battle-tested / bat· tle-test· ed/ a.
1. Shown to be reliable and effective by being used in war.
2. Having experienced and been toughened by battle
In late September of 2020, the Ravens found themselves in an all-too familiar position: having just lost to the Kansas City Chiefs in a primetime game, to the dread of their fans and the delight of their many detractors.
To the fans, this loss was a heartbreaker. It was a sign that despite an offseason used to bulk up their roster to compete in games like this, maybe they still didn’t belong in a conversation with the (then) defending Super Bowl Champions. To the detractors, it represented another chance to rub the noses of Ravens’ fans in this reminder of their own relative inadequacy, at least in comparison to the rest of the league’s elite.
One of said detractors following that loss was writer Jeffri Chadiha of NFL.com. He penned an impartial, but still fairly cutting piece on how Baltimore had yet again proven themselves to be a slingshot-less David to Kansas City’s glory-boy Goliath:
“There comes a point in the journey of all championship contenders when they have to be brutally honest with themselves,” Chadiha led the piece with. “Such teams can’t merely marvel at the talent in their locker room, the statistics they compile or all the opponents they batter when the games don’t mean as much. They actually have to deliver when the spotlight burns brightest, and the consequences are most dire. This is where the Baltimore Ravens (2-1) keep falling short, and they officially should consider it a problem.”
While he had already established his point, he continued on to the chagrin of Ravens sympathizers everywhere, who wanted to argue with people like this but knew in that moment that they were powerless to:
“Baltimore’s 34-20 loss to the Kansas City Chiefs (3-0) on Monday night was yet another example of how far these Ravens need to go to achieve what they believe is within their grasp. The Chiefs showed up, provided a stunning tutorial on how to beat down an opponent on the road and left everyone watching with a clear reminder of why they’re the defending Super Bowl champions. The Ravens are supposed to be the most dangerous threat to Kansas City’s hopes at a repeat. Baltimore looked like a team that had no business even pondering such thoughts at this point in time.”
With the benefit of hindsight, can we consider this a 2020 Week 3 overreaction? Possibly. As we all know, Baltimore embarked on a wild regular season from there before finally getting the playoff monkey off their back with a win at Tennessee. Meanwhile, the Chiefs went to the Super Bowl and were routed by the Buccaneers — the first major slip-up of the Patrick Mahomes era.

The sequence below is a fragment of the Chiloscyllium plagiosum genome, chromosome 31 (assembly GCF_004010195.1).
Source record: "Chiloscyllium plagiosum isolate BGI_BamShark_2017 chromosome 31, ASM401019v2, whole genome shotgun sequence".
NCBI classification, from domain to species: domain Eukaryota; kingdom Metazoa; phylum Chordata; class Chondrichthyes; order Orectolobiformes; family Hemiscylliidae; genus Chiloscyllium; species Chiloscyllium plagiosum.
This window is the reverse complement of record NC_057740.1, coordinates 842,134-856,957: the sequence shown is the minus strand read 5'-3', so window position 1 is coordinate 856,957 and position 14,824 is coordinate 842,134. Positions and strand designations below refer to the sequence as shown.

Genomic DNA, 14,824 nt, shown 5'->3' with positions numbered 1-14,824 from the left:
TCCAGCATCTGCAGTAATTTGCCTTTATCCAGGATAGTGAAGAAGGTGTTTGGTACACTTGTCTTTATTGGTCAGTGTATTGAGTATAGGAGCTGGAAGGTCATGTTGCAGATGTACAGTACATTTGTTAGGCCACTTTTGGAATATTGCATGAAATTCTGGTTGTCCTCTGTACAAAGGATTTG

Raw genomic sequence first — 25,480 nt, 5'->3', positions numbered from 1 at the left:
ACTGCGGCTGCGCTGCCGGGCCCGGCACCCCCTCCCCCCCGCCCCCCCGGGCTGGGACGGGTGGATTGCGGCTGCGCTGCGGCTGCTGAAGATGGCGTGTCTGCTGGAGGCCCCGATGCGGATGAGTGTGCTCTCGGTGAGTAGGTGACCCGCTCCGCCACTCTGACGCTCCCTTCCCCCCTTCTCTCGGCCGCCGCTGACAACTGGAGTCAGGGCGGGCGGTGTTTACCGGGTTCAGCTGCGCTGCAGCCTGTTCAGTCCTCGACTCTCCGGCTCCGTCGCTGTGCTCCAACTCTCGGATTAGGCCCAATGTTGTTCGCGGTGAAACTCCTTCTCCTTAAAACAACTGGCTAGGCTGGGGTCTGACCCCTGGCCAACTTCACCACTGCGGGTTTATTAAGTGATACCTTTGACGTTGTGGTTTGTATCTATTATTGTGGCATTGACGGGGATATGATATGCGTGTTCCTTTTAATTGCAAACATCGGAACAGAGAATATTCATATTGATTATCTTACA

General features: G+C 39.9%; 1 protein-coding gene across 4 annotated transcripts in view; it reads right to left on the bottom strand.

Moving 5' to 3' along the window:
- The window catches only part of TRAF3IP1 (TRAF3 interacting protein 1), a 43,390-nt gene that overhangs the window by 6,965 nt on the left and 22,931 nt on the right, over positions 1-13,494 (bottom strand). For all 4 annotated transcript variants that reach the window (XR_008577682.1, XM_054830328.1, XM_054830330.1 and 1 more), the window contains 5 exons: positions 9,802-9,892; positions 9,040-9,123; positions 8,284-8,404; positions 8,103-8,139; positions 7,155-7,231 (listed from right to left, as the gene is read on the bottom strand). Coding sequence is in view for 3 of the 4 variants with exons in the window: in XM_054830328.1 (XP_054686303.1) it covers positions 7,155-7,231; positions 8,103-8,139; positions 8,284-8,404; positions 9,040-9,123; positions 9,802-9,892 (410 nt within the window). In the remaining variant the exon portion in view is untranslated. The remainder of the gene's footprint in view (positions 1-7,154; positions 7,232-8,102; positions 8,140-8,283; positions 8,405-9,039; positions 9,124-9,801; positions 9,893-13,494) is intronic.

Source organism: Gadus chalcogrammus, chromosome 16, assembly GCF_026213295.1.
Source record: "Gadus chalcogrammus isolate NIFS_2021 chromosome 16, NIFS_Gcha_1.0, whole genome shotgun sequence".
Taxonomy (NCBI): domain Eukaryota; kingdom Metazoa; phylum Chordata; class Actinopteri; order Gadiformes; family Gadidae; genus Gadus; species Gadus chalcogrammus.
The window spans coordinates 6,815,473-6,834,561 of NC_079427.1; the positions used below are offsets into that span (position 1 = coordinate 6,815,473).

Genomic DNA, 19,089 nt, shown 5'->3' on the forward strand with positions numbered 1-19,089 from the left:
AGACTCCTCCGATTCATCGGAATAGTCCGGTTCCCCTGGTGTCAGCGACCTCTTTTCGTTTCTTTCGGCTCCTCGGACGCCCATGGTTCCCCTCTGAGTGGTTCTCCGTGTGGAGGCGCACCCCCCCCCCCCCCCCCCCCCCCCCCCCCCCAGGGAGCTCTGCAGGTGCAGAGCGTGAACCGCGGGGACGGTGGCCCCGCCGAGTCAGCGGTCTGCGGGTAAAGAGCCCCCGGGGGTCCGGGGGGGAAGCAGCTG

No matter, though. Many still saw the point that Chadiha had made back in September (already accepted as stone-cold fact by many fans and media alike) as still a valid one after the Ravens faltered in Buffalo in the divisional round.
Baltimore fans (perhaps correctly) saw this as a classic case of goalpost moving. The crowd that had once gleefully giggled about Lamar Jackson’s alleged inability to win a playoff game now re-aligned their sights on bigger targets: the divisional round, the AFC Championship game, and of course the Super Bowl. They took — and continue to take — their pick of a litany of reasons why he won’t ever win on these levels, from the technical arguments (his deficiencies as a passer) to the more absurd (questions about his maturity and intelligence.)
If you listen to some of the more informed minds on the subject of quarterbacking, Jackson’s aforementioned shortcomings in the passing game are greatly overstated by some. Furthermore, despite engendering some controversy on issues both small (such as running on asphalt while still yet to receive his first big payday), and large (initially hesitating to receive a COVID vaccine), he’s proven himself to be a great teammate, a consummate leader, and a good-natured human being. But for many, none of this will ever be enough, and that’s even if he and the Ravens ever hoist a Lombardi trophy together.
For the naysayers, they either don’t fear having to face this reality or will simply move the goalposts on it yet again if they do. For Ravens fans, it’s one that’s best to not even think about as they head into Week 4 of a season. This season has already proven to be a gauntlet the likes of which no one was expecting, complete with some surprising results. It’s in this Week 4 matchup that a question germane to the “big game” conversation we’ve become both tired of — and hopelessly entangled in —could prove to be answered:
Are the Ravens, once the face of youth and inexperience led by the fresh-faced Jackson, finally “battle-tested?”
It’s something of a nebulous term in a sports context but one you immediately understand, and also one you know how to apply to a team or a player. This is also something of an ambiguous process, but it’s one that’s well summed up by a line that I’ll slightly paraphrase from Supreme Court Justice Potter Stewart in his landmark 1964 ruling on Jacobellis v. Ohio: You know it when you see it.
Perhaps I’m getting ahead of myself, but after three of the wildest weeks (that in actuality stretches all the way back to training camp considering the injuries that have catalyzed some of the wildness) I can remember in years, I’m starting to get the feeling that this team has reached a certain convergence point that can make them a dangerous out for anyone.
Again, this is something that’s hard to quantify and if anyone has a battle-tested metric, I’m all ears. Until then, though, let’s stack the numbers up against what we’ve seen. Their highest rated player by PFF is Bradley Bozeman with an 81.7, their point differential through the first three games is at -3, they have a turnover differential of –2, have allowed eight sacks through three games, and have committed 19 penalties for 195 yards.